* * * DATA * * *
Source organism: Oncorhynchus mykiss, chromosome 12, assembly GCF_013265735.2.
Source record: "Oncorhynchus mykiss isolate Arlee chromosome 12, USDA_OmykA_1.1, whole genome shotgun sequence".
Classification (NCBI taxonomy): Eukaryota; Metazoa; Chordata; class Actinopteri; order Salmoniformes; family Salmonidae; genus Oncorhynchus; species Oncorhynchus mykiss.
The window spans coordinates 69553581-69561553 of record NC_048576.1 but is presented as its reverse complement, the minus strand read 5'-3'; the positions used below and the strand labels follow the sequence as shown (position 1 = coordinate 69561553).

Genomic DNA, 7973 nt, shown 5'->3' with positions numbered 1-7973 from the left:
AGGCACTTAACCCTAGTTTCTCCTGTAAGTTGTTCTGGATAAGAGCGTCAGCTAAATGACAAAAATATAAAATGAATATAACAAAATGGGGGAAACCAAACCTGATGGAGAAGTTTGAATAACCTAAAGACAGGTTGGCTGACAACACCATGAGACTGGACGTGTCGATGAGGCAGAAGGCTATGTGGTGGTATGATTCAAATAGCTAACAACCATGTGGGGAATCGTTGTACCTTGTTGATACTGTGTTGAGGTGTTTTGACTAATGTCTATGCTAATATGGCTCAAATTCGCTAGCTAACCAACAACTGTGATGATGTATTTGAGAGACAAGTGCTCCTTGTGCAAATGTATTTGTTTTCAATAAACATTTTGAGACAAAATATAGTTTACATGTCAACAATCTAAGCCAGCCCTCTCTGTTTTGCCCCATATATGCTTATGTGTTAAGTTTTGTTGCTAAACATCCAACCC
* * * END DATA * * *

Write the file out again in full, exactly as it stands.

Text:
Source organism: Oncorhynchus mykiss, chromosome 12, assembly GCF_013265735.2.
Source record: "Oncorhynchus mykiss isolate Arlee chromosome 12, USDA_OmykA_1.1, whole genome shotgun sequence".
Classification (NCBI taxonomy): Eukaryota; Metazoa; Chordata; class Actinopteri; order Salmoniformes; family Salmonidae; genus Oncorhynchus; species Oncorhynchus mykiss.
The window spans coordinates 69553581-69561553 of record NC_048576.1 but is presented as its reverse complement, the minus strand read 5'-3'; the positions used below and the strand labels follow the sequence as shown (position 1 = coordinate 69561553).

Genomic DNA, 7973 nt, shown 5'->3' with positions numbered 1-7973 from the left:
AGGCACTTAACCCTAGTTTCTCCTGTAAGTTGTTCTGGATAAGAGCGTCAGCTAAATGACAAAAATATAAAATGAATATAACAAAATGGGGGAAACCAAACCTGATGGAGAAGTTTGAATAACCTAAAGACAGGTTGGCTGACAACACCATGAGACTGGACGTGTCGATGAGGCAGAAGGCTATGTGGTGGTATGATTCAAATAGCTAACAACCATGTGGGGAATCGTTGTACCTTGTTGATACTGTGTTGAGGTGTTTTGACTAATGTCTATGCTAATATGGCTCAAATTCGCTAGCTAACCAACAACTGTGATGATGTATTTGAGAGACAAGTGCTCCTTGTGCAAATGTATTTGTTTTCAATAAACATTTTGAGACAAAATATAGTTTACATGTCAACAATCTAAGCCAGCCCTCTCTGTTTTGCCCCATATATGCTTATGTGTTAAGTTTTGTTGCTAAACATCCAACCC